British public-sector strike hits schools, hospitals
Airlines avoid chaos as 2 million walk off the job over pension reform
Border workers joined teachers and hospital staff in Britain on Wednesday for a public-sector strike over government spending cuts they say will make them pay more and work longer for their pensions, but airline travel has so far been unaffected in the one-day walkout.
Called the worst disruption to services in decades, the strike closed most state-run schools and brought hospitals to a virtual standstill. As well, garbage collection and most rail service were cancelled, tunnels were closed, and thousands of non-emergency hospital operations were cancelled, the Guardian reported.
- At least half of England's 21,700 state schools were closed, and about three-quarters of schools in the U.K. could eventually be forced to shut early.
- Health officials said 60,000 non-urgent operations, outpatient appointments, tests and followup appointments had been postponed in England, while in Scotland, at least 3,000 operations and thousands more hospital appointments were cancelled.
- Urgent care was not expected to be affected during the day.
- Botanists, nuclear physicists and catering staff at the Houses of Parliament joined the strike.
- Off Britain's northernmost tip, ferry services were suspended to the Shetland Isles.
- Border control points were being served by temporary staff, while marines were on standby to work at Heathrow, the BBC reported.
- Railway and subway service in Newcastle was closed, while Glasgow subway service was down. Bus and rail services in Northern Ireland were also affected. Two Mersey tunnels were also closed.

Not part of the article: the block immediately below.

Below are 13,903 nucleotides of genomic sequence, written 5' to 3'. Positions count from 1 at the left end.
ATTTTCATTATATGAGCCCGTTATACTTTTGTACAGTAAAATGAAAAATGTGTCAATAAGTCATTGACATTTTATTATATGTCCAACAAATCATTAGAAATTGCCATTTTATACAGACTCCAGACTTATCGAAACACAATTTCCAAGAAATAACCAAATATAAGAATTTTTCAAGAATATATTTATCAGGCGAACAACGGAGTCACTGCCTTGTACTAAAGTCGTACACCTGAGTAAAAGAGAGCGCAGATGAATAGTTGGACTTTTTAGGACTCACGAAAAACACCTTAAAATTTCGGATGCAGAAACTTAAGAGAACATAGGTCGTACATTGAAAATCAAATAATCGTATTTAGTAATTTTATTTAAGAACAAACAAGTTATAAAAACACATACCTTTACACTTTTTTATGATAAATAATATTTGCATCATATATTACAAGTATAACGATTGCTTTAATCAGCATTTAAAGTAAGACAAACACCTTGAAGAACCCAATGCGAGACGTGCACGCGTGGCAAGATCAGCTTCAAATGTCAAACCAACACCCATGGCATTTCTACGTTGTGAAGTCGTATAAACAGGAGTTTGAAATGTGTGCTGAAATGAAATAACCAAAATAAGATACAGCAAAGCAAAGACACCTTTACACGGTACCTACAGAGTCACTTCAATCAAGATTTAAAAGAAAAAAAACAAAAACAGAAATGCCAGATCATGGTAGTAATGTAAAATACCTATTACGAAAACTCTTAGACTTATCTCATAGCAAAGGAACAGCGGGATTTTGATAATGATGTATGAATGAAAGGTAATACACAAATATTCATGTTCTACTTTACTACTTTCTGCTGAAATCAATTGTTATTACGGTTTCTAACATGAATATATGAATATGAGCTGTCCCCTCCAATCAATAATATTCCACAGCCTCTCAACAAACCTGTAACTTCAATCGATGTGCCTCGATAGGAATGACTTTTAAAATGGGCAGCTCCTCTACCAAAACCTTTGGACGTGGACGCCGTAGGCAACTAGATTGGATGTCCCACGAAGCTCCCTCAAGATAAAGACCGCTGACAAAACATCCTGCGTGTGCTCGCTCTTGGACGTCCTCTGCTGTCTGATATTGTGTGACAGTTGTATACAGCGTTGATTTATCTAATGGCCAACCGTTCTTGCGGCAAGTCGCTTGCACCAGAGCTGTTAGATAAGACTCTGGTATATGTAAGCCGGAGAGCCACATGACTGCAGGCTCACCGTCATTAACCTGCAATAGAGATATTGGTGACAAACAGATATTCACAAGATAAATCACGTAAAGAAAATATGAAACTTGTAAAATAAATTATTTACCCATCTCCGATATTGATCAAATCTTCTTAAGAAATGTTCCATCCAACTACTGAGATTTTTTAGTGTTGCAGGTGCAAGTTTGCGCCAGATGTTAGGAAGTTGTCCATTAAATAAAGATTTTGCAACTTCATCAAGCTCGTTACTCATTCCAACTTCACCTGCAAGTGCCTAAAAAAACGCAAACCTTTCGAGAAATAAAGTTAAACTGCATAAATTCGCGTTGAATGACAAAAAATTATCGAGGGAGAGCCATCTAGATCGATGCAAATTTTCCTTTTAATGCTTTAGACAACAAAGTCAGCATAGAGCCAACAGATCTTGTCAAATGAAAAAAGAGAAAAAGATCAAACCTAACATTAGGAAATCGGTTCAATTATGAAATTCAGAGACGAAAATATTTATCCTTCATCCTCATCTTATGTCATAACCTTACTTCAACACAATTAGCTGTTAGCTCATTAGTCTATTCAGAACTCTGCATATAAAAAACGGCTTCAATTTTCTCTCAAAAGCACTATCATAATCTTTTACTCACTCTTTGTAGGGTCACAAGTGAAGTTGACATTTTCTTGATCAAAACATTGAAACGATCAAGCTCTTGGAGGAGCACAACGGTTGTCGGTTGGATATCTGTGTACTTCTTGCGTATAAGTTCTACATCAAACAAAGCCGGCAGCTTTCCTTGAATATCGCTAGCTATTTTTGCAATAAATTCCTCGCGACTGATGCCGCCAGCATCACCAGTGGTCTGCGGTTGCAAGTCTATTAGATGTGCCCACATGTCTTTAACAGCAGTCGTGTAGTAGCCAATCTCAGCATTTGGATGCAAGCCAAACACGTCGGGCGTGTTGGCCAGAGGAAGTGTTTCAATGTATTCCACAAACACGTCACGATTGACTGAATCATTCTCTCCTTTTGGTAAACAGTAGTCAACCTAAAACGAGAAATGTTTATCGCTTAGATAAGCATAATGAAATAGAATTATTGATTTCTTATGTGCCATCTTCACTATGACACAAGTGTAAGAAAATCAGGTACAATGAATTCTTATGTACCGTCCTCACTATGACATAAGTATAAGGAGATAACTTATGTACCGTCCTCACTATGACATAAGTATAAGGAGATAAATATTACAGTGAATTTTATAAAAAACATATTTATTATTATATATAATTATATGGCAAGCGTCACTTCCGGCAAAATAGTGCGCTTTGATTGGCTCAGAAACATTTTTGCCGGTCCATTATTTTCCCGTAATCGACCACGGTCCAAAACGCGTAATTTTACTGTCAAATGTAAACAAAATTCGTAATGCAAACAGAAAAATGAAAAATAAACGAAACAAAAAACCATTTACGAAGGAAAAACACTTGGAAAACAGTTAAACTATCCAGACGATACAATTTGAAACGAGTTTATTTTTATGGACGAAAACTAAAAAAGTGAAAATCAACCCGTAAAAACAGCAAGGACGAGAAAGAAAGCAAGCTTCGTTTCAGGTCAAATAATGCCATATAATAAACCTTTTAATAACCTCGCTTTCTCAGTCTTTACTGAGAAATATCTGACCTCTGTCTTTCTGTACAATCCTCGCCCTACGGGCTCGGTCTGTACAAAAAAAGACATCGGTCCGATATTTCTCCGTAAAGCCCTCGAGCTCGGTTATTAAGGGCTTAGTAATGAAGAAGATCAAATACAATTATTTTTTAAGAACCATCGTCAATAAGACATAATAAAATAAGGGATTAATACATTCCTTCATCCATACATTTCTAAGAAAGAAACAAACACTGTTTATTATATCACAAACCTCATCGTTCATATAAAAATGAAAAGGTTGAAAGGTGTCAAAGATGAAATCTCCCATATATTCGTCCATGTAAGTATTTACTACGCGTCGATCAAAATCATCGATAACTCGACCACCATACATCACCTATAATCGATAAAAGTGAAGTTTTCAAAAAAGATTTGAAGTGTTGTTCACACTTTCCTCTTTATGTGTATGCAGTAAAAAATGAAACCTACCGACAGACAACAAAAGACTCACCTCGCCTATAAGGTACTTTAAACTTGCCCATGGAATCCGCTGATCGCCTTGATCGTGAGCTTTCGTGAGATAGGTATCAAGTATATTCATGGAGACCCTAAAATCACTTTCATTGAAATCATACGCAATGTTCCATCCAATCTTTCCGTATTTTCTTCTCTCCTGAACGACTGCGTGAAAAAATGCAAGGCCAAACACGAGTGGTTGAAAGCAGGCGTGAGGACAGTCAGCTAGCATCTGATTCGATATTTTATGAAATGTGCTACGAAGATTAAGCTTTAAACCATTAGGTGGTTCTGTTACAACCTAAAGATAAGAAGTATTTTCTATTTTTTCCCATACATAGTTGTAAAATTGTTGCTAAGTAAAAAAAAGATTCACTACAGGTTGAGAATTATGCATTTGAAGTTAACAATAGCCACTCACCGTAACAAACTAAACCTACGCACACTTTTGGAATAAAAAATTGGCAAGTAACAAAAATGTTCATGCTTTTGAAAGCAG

At airports, however, passengers experienced little of the forecast trouble.
Heathrow Airport and scores of airlines had warned that international travellers could be held in lines for up to 12 hours at immigration halls as a result of staff shortages. But airport managers said flights arriving early Wednesday from the United States, Asia and Europe were largely unaffected, in part because of contingency plans that saw bureaucrats drafted in to staff border desks
While the nub of the issue is the cost of public-service pensions, the walkout does not have the support of the opposition Labour Party.
"We do not support the strike, because a strike is a sign of failure," treasury critic Rachel Reeve told the BBC.
U.K. Prime Minister David Cameron said he believed the government had made a "very reasonable, very fair offer to public-sector workers".
"I don't want to see any strikes, I don't want to see schools closed, I don't want to see problems at our borders, but this government has to make responsible decisions," Cameron said in the House of Commons.
"We believe public sector pensions should be generous but as people live longer it's only right and only fair that you should make greater contributions," he said.
Labour union leaders have warned that the strike may just be the start of a wave of disruption, with public workers opposing government plans to reform pensions, demands that they work longer before receiving a pension and contribute more money each month.
Waits as long as three hours had been expected for travellers arriving at Heathrow. As well, Gatwick airport south of London expected "significant disruption."
Some border control points were being served by temporary hired staff, while marines were on standby to work at Heathrow, the BBC reported.
Cameron's public-sector pension changes are part of the Conservative-Liberal Democrat coalition government's package of austerity measures to tackle a budget deficit that peaked at 11 per cent of GDP when the government was elected.
The government says public-sector workers must pay more into state-controlled pension plans to make annual savings of £2.8 billion ($4.5 billion) by 2014. It cites longer life expectancy and the fact that government pensions are more generous than those offered in the private sector, putting an unfair burden on taxpayers.
Under the plan, workers in the public sector will contribute an average of 3.2 per cent more annually to their pension funds, Reuters reported.
With files from The Asociated Press